For an annotated list of previous posts in this series see the archived page:
I will make this the final post in my series examining Daniel Gullotta’s review of Richard Carrier’s On the Historicity of Jesus. There is considerably more in the review that I could address. For instance, I originally intended to post detailed discussions of the nature of the publications Gullotta has cited as addressing the history and arguments of mythicism to demonstrate how these sources are often cited but apparently far less often actually read with the critical sense that scholars are usually trained to exercise, and certainly the works they are themselves discussing are read even less. But other interests beckon at the moment. I will, however, single out just one particular detail in Gullotta’s review that I think epitomizes one core irony.
In the concluding paragraphs of his article Gullotta appears to confuse the question of the historical existence of Jesus with the question of what sort of person he was like. Part of the irony in this confusion lies in Gullotta’s having cited near the beginning of his review an article by Samuel Byrskog, ‘The Historicity of Jesus: How Do We Know That Jesus Existed?’, in Tom Holmén and Stanley E. Porter (eds.), Handbook for the Study of the Historical Jesus, Vol. 3 (Leiden: Brill, 2010), pp. 2181–2211, that clarifies that distinction. Byrskog writes in his opening statement:
The quest for the historical Jesus is not a quest for his existence as such, but for the more precise contours of his person and career. But how do we know that he in fact existed?
(Byrskog, p. 2183)
Yet Gullotta appears to confuse the two different questions at the end of his essay when he complains that Carrier has criticized the methods of historical Jesus scholars that those scholars themselves have been critical of, as we discussed in the previous post. Gullotta directs readers to the “new” world of historical Jesus scholarship in which “new methods” are accordingly applied:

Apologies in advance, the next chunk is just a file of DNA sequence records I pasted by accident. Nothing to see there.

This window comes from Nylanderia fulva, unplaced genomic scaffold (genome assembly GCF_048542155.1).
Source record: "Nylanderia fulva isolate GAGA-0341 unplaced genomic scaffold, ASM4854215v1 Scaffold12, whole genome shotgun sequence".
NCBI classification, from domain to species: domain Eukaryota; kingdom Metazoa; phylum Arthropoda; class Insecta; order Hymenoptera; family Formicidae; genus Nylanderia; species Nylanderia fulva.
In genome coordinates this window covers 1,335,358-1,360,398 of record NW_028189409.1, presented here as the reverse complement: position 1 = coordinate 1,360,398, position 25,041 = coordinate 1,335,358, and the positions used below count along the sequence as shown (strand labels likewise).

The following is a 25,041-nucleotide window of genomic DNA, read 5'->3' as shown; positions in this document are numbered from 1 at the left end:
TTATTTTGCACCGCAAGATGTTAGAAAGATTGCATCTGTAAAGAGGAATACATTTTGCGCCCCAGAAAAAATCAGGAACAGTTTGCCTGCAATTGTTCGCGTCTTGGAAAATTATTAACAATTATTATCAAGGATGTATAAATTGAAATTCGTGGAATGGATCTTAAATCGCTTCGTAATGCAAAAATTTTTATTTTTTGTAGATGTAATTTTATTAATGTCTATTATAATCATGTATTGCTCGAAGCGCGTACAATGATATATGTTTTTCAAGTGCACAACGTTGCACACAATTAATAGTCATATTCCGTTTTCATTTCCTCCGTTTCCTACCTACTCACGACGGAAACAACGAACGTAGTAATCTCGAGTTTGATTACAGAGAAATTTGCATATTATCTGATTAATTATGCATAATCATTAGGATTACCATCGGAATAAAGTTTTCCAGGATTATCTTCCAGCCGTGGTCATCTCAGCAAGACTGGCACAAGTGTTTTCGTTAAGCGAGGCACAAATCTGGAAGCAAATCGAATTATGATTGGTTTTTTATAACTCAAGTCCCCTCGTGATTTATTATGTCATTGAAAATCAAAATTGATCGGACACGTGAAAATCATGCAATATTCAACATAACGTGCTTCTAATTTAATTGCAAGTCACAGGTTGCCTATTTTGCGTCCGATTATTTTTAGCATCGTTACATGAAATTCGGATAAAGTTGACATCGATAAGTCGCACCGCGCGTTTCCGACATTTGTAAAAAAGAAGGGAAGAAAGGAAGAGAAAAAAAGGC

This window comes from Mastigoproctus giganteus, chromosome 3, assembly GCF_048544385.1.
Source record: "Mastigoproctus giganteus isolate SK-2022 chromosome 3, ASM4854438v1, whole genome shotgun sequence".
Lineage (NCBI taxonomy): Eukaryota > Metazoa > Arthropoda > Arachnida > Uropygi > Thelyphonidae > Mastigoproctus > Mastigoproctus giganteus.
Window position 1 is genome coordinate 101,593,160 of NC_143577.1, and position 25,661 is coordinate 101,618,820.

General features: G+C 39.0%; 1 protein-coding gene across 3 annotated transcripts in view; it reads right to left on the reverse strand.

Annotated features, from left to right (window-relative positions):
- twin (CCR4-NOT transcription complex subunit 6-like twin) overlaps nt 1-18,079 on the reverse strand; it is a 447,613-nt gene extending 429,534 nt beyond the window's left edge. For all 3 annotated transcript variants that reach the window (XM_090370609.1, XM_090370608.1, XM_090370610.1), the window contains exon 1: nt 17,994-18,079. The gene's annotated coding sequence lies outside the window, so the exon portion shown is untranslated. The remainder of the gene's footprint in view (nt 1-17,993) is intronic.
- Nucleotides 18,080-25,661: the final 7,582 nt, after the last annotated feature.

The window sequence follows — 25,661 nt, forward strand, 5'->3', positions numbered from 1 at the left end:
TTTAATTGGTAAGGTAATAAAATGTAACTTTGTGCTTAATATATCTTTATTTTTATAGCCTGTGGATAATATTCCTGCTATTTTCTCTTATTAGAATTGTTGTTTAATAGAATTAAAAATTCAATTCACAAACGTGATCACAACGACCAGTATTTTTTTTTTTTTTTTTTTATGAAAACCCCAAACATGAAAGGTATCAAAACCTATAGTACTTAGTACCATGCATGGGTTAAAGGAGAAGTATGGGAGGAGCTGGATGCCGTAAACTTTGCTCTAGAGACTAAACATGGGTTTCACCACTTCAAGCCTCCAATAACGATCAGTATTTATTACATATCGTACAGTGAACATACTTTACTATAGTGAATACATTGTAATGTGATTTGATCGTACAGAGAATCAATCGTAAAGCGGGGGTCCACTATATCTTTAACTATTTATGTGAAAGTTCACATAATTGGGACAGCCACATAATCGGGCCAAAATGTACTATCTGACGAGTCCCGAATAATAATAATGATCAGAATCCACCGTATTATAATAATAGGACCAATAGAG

In the post-Jesus Seminar world of historical Jesus studies, newer scholarship is far less invested in determining whether Jesus did or did not say any particular saying or perform any deed attributed to him. Many now argue that historians can only construct ‘the gist’ of what the historical Jesus may have said and done, and this is to ‘heed before all else the general impressions that our primary sources provide’. The confidence that historians once displayed within historical Jesus studies has been eroded due to previous excesses and flaws in older methodologies. New scholarship has been advocating for quite some time that the ‘historical Jesus … is ultimately unattainable, but can be hypothesized on the basis of the interpretations of the early Christians, and as part of a larger process of accounting for how and why early Christians came to view Jesus in the ways that they did’. In other words, Carrier’s imagined historical Jesus of the academy has ceased to exist, as contemporary scholarship has advanced beyond such idealistic pursuits.
(Gullotta, pp. 345f.)
Here Gullotta appears to be unaware that he has fallen into the wrong side of the question that Byrskog (whom Gullotta cited earlier) points out: investigating what Jesus was like, what he did and what he said is not the same thing as asking the more fundamental question, did he exist?
But Gullotta has fallen into an even more serious error when he writes that the Jesus whose existence Carrier is questioning “has ceased to exist” in the minds of the biblical scholars. Gullotta has forgotten that Carrier began his argument by raising the problems of many interpretations of the historical Jesus and making it clear that he would discuss the bare “minimal Jesus” that any and all historical Jesus figures, or even just “the gists” of them, had to meet: Continue reading “Gullotta on Carrier’s On the Historicity of Jesus: One Final Irony (or Misunderstanding? or…?)”